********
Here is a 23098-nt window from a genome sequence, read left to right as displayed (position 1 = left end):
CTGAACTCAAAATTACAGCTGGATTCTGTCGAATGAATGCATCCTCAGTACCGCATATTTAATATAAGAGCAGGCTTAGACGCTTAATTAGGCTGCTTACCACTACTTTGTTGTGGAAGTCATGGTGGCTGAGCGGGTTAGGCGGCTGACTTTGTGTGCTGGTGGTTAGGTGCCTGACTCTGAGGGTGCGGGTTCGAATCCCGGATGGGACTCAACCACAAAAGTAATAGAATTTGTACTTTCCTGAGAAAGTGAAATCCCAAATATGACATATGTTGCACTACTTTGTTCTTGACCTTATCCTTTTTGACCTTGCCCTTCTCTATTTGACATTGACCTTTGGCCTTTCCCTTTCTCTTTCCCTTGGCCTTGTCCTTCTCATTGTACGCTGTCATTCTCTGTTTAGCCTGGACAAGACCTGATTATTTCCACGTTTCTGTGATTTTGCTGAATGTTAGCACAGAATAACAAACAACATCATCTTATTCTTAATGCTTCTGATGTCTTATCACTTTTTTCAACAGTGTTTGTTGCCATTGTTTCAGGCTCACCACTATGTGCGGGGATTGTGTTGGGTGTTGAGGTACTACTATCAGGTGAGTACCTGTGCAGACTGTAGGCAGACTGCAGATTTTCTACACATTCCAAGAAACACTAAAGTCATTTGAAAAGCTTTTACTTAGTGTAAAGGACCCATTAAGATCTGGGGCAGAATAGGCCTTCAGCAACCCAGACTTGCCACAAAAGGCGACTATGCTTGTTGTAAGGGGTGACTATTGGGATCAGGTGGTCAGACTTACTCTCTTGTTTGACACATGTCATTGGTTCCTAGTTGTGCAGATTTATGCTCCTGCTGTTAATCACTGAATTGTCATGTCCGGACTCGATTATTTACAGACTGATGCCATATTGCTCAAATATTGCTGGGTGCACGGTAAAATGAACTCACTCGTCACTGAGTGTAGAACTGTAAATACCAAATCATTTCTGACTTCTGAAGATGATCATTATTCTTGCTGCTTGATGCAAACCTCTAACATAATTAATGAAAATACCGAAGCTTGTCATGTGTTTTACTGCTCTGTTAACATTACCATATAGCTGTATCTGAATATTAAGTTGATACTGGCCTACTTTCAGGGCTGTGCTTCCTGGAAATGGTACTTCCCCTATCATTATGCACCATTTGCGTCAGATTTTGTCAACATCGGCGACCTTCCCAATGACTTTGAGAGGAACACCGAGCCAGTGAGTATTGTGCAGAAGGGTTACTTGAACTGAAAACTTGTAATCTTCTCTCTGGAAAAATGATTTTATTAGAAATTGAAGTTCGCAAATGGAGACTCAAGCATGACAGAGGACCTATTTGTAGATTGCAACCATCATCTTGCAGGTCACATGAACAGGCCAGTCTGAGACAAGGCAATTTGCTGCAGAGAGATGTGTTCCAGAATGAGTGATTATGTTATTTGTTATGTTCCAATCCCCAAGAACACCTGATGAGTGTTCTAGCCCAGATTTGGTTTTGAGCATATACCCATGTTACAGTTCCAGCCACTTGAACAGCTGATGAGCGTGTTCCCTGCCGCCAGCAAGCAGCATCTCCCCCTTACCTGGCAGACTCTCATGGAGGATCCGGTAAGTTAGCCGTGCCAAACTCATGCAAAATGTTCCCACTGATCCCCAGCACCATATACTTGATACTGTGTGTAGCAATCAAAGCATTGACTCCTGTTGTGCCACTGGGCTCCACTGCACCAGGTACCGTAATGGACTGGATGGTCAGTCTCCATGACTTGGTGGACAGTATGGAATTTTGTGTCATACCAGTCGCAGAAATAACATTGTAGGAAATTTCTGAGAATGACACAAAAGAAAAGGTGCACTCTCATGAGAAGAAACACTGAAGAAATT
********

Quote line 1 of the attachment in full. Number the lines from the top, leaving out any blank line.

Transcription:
Here is a 23098-nt window from a genome sequence, read left to right as displayed (position 1 = left end):